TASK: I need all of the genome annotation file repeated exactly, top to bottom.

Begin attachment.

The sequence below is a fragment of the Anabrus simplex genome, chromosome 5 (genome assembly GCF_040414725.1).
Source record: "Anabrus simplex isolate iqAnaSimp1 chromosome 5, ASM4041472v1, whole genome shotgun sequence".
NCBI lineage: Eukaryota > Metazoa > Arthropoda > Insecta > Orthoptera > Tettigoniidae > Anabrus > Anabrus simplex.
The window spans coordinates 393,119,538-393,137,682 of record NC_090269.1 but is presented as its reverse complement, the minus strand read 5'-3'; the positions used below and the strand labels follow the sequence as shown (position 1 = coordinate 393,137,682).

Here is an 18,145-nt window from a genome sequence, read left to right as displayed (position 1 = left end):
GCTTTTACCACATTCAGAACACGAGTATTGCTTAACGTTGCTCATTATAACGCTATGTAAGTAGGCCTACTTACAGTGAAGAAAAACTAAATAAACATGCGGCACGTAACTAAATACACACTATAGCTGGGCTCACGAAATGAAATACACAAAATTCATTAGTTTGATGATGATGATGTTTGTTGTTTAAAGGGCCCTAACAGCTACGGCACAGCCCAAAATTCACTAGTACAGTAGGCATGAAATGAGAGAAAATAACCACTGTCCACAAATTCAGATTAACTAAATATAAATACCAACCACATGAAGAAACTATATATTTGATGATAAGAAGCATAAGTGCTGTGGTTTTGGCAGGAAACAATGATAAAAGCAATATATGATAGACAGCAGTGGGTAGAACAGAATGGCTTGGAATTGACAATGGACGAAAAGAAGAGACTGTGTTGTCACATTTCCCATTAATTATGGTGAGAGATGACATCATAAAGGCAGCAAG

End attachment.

The sequence below is a fragment of the Anabrus simplex genome, chromosome 5 (genome assembly GCF_040414725.1).
Source record: "Anabrus simplex isolate iqAnaSimp1 chromosome 5, ASM4041472v1, whole genome shotgun sequence".
NCBI lineage: Eukaryota > Metazoa > Arthropoda > Insecta > Orthoptera > Tettigoniidae > Anabrus > Anabrus simplex.
The window spans coordinates 393,119,538-393,137,682 of record NC_090269.1 but is presented as its reverse complement, the minus strand read 5'-3'; the positions used below and the strand labels follow the sequence as shown (position 1 = coordinate 393,137,682).

Here is an 18,145-nt window from a genome sequence, read left to right as displayed (position 1 = left end):
GCTTTTACCACATTCAGAACACGAGTATTGCTTAACGTTGCTCATTATAACGCTATGTAAGTAGGCCTACTTACAGTGAAGAAAAACTAAATAAACATGCGGCACGTAACTAAATACACACTATAGCTGGGCTCACGAAATGAAATACACAAAATTCATTAGTTTGATGATGATGATGTTTGTTGTTTAAAGGGCCCTAACAGCTACGGCACAGCCCAAAATTCACTAGTACAGTAGGCATGAAATGAGAGAAAATAACCACTGTCCACAAATTCAGATTAACTAAATATAAATACCAACCACATGAAGAAACTATATATTTGATGATAAGAAGCATAAGTGCTGTGGTTTTGGCAGGAAACAATGATAAAAGCAATATATGATAGACAGCAGTGGGTAGAACAGAATGGCTTGGAATTGACAATGGACGAAAAGAAGAGACTGTGTTGTCACATTTCCCATTAATTATGGTGAGAGATGACATCATAAAGGCAGCAAG